in patients with multiple myeloma. The bisphosphonates are being studied
in clinical trials to determine their effectiveness in treating patients
with prostate cancer.
In patients whose pain is not helped by the above types of treatment,
nonspecific pain medications are an important means of relieving pain.
The most severe pain may require narcotic therapy and referral to
pain management specialists. Often pain medications are combined with
the above therapies to achieve adequate pain relief.
Approved by U.S. Food and Drug Administration (FDA) for the
Treatment of Prostate Cancer
Chemotherapy See Question #9
Hormone Therapy See Question #3
Zoladex® (goserelin acetate)
Lupron® (leuprolide acetate)
Radioactive Drugs See Question #9
Second-Line Hormone Therapy See Question #9
Stilphostrol®, Stilbestrol® (diethylstilbesterol)
Antiandrogens See Question #3
Q. What can be done if the tumor has weakened the bone
so that a fracture is likely or has already occurred?
A. In patients with prostate cancer metastases
in bone there is an increased risk of fractures in the long bones,
spine, and pelvis. Fractures are usually preceded by an increase
in pain aggravated by standing or walking. An x-ray may suggest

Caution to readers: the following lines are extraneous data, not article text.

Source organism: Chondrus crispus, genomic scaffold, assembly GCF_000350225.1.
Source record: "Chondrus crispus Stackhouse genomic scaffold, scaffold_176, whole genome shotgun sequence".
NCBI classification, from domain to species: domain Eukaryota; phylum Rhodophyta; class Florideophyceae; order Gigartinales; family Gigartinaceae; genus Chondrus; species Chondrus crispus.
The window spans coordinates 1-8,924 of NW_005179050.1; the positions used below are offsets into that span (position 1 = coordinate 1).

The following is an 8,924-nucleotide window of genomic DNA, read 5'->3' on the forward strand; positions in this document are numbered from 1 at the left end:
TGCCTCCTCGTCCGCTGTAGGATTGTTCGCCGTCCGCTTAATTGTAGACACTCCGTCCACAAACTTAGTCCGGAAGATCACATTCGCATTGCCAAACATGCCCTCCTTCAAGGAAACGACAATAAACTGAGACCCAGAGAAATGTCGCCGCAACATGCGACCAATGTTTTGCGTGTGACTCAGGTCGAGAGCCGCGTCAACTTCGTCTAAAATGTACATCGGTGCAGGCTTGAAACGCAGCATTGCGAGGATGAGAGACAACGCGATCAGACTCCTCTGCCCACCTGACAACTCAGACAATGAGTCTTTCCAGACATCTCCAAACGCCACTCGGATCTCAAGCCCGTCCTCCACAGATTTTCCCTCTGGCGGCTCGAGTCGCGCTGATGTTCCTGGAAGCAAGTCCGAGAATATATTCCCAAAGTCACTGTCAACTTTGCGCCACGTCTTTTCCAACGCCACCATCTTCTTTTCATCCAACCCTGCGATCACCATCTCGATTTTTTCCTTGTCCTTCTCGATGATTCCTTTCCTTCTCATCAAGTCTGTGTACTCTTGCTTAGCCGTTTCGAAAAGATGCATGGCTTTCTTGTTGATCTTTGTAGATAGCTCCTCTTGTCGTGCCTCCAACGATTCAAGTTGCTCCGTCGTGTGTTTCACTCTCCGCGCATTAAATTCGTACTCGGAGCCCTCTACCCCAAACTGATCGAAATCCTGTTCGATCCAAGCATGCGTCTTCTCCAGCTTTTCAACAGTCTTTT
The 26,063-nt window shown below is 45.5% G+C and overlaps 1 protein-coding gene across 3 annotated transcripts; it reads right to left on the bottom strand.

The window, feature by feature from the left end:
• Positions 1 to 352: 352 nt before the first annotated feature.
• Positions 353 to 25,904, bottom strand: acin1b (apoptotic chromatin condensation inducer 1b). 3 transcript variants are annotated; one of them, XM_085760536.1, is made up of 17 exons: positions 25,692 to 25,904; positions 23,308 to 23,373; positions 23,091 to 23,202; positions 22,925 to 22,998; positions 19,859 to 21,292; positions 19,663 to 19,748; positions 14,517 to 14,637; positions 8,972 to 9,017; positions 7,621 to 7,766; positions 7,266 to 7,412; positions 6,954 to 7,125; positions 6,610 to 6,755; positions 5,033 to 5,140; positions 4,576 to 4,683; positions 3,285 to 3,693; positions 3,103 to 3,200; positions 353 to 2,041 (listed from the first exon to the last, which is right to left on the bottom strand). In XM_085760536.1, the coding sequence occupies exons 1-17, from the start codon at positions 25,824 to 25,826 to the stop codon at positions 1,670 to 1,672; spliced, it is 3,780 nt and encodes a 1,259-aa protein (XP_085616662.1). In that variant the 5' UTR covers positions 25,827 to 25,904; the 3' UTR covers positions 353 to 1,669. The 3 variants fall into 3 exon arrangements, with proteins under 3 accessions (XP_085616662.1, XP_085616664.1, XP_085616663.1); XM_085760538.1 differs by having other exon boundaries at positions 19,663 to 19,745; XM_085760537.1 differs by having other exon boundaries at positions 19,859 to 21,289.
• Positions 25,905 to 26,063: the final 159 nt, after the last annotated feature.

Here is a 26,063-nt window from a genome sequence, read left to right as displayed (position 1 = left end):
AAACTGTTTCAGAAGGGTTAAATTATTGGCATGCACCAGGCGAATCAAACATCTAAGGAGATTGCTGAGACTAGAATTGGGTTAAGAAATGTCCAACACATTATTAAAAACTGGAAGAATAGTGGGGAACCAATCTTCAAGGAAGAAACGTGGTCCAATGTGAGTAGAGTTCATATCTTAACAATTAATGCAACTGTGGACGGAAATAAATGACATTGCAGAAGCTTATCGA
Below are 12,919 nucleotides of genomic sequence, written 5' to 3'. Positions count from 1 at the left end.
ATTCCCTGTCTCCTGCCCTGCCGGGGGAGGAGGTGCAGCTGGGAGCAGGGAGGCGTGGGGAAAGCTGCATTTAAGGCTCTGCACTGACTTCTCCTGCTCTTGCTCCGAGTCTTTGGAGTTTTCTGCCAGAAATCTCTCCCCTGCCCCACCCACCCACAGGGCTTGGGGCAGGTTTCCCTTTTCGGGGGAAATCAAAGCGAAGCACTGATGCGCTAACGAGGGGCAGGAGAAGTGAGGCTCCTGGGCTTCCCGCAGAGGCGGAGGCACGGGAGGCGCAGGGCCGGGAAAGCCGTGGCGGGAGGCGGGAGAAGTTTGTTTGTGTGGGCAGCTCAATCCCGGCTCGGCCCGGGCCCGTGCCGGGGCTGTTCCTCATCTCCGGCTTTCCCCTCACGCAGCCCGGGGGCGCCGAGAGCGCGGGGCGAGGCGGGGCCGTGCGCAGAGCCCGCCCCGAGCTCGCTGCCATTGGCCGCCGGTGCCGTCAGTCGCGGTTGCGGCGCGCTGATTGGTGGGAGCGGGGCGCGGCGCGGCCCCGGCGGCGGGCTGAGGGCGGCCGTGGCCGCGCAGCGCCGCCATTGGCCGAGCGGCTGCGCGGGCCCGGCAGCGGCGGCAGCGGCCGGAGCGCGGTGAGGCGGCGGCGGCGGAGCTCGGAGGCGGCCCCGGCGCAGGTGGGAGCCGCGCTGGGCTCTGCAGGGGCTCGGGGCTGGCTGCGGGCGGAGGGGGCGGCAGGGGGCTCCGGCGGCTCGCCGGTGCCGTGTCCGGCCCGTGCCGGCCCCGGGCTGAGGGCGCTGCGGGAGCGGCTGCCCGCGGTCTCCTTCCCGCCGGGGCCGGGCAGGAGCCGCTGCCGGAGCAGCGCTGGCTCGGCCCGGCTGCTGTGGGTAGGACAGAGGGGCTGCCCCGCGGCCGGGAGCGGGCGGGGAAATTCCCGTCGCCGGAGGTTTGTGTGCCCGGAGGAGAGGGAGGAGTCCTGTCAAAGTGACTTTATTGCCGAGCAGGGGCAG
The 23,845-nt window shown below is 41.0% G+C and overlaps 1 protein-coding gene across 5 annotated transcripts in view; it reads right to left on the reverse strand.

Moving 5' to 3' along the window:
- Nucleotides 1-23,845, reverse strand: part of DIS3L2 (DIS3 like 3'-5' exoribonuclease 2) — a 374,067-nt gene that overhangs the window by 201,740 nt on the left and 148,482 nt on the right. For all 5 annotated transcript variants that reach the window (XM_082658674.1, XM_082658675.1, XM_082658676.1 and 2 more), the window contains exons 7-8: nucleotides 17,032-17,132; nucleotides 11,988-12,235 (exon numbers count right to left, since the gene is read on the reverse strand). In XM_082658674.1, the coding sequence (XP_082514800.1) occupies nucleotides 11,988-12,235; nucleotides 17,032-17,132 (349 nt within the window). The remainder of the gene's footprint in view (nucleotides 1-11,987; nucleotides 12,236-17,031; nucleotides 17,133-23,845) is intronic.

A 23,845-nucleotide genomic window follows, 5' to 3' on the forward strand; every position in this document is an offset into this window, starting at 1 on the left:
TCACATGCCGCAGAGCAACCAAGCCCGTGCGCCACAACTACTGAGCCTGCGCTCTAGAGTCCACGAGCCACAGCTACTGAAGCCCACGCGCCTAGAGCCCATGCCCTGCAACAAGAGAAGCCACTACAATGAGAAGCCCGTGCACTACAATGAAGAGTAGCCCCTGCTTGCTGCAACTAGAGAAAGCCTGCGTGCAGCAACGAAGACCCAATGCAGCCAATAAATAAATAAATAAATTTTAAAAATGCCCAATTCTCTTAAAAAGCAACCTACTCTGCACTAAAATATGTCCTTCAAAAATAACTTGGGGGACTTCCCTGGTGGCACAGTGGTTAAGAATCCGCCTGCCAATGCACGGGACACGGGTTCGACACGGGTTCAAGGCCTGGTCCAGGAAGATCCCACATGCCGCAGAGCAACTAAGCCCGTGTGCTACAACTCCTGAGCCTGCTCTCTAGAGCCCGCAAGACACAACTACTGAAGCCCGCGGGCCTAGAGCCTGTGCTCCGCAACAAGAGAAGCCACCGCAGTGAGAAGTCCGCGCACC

a risk of fracture or indicate that a fracture has occurred. If
there is a risk of fracture, external radiation may decrease pain
and possibly reduce fracture risk.
Improved surgical techniques for impending or established fractures
have produced excellent results in the great majority of patients.
Pain relief and restoration of the ability to walk can be achieved
in a high percentage of individuals.
Can anything be done to prevent the spread of prostate cancer to
The most effective means of preventing bone metastases is surgery
or radiation therapy prior to the spread of the tumor from the prostate.
This gives the best chance of cure.
Bone Health in Men with Prostate Cancer
Q. What can be done to preserve bone health in men with
nutrition including adequate vitamin intake, and maintenance of
normal weight are helpful in preserving bone. Cigarette use and
a high level of alcohol intake should be avoided, as both can cause
studies of men whose testosterone production is reduced by removal